Unprocessed big emotion sometimes gets stuck.
For anyone who works as a first responder, you may know this “stuck” feeling – it can keep you up at night, give you bad dreams, have you experience flashbacks as though you were still at the scene, make you irritable, and understandably fuck with your concentration. It’s not that you’re not tough enough to handle it. Not that you should have been better. The experience itself tends to be far less important than how the circumstances were encoded and when you attend to the consequences or fallout from that experience. Without question, posttraumatic stress disorder is not a mental illness—it is a psychological injury. Just like a physical injury, the sooner we address it, the better the prognosis becomes.
Emotional injuries, when our mental health is gravely affected, can be so isolating. The stigma remains the biggest, baddest barrier that debilitates people, sometimes more than the injury itself. This is exacerbated in the world of first responders because the culture is not conducive to addressing the hard things. This is further perpetuated by the very call of the job—which is to serve other people who need help.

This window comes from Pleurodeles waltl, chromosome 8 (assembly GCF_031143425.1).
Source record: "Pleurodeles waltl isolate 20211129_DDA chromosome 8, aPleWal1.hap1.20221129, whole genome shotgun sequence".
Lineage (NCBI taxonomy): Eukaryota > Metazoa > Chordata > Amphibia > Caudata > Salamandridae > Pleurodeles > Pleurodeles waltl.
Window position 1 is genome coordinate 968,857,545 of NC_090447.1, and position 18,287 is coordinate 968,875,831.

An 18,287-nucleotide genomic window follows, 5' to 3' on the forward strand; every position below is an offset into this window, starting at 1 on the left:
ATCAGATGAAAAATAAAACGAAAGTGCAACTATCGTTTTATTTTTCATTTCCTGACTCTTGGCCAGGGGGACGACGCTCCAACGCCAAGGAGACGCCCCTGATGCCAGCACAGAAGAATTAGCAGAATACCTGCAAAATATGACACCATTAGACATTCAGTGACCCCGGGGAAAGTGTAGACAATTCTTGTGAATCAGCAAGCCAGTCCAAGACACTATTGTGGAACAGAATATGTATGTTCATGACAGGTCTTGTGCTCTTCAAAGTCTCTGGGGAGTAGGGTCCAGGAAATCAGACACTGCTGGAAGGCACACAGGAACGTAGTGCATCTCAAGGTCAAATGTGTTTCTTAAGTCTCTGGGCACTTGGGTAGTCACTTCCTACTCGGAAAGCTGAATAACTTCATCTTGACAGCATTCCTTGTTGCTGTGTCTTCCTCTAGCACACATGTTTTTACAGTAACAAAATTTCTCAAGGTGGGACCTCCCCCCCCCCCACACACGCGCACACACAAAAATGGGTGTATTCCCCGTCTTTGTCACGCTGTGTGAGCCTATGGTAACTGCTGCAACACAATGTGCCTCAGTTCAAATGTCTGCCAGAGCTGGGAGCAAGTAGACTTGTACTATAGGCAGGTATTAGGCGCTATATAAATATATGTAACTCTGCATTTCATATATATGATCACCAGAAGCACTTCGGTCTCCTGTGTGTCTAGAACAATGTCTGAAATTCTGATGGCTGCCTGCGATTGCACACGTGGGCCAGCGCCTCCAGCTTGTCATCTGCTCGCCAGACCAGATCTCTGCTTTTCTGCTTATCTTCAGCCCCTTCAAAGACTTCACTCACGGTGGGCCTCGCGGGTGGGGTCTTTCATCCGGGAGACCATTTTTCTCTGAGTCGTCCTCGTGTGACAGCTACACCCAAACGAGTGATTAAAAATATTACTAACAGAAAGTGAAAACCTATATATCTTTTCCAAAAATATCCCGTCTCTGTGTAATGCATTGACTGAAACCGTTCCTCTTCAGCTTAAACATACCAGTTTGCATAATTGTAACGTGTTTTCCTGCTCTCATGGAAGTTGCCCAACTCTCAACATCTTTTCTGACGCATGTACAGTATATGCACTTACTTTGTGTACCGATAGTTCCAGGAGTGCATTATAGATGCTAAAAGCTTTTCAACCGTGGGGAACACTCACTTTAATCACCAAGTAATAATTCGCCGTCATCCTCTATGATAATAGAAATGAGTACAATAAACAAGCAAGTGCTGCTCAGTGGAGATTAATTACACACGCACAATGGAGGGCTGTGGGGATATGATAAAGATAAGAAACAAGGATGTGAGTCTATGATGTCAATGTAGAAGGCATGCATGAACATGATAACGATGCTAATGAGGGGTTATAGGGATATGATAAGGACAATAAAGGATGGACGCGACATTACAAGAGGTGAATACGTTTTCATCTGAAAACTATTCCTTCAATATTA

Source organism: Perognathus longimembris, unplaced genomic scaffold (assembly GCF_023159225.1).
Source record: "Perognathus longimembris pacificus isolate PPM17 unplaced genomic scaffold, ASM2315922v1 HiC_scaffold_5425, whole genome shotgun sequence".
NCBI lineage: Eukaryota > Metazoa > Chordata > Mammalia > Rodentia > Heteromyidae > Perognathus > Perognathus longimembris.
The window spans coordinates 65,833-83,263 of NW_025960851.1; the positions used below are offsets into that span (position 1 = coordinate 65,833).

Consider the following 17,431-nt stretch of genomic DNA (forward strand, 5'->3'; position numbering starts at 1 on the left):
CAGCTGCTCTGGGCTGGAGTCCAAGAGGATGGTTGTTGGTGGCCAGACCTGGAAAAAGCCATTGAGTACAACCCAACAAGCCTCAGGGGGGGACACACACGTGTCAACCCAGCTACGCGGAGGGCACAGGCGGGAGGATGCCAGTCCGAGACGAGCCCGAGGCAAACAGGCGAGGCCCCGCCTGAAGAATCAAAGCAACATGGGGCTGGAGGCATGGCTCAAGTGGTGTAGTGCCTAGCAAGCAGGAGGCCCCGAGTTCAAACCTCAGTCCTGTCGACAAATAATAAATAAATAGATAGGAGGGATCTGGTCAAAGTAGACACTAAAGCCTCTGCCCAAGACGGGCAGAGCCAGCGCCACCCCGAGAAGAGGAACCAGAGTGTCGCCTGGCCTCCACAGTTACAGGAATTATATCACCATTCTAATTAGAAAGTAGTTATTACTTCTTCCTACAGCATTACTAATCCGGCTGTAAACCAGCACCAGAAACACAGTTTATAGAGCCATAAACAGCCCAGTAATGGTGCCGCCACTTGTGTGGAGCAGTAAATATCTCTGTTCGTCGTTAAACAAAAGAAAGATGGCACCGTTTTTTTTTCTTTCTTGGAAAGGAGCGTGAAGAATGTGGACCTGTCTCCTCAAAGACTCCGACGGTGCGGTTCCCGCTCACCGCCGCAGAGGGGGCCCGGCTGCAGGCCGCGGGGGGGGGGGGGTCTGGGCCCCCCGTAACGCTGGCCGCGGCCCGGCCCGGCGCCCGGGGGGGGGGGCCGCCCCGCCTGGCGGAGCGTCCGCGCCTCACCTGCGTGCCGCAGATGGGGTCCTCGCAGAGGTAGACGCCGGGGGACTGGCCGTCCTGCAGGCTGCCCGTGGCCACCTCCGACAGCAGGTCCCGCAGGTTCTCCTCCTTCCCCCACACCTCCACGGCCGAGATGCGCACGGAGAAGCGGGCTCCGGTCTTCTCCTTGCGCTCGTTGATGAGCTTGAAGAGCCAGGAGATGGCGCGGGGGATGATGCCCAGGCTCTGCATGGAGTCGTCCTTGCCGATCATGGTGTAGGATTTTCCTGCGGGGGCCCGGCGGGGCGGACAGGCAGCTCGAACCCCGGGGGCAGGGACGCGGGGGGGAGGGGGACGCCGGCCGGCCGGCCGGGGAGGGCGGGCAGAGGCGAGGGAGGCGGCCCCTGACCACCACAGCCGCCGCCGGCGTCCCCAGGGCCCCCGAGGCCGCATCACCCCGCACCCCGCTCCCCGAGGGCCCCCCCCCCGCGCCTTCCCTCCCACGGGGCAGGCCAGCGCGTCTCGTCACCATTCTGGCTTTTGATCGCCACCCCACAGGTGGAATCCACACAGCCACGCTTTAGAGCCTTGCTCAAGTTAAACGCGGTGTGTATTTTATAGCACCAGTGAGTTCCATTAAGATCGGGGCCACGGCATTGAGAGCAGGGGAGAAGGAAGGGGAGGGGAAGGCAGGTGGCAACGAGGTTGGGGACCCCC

Organizations that look after their people, and stay connected to their families, too, create healthy, productive cultures. When that doesn’t happen, relationships within those systems start to disintegrate. We can’t tell our employees how to open up, or how to process trauma. We have to show them, create opportunities for authentic dialogue, and remind them that they’re not alone. And the bar is low, people. It doesn’t take much more than a high-quality meat tray, or a coffee run and a “how are you, really, how are you feeling?” to make employees feel seen.
Because trauma won’t kill you, but not talking about it just might.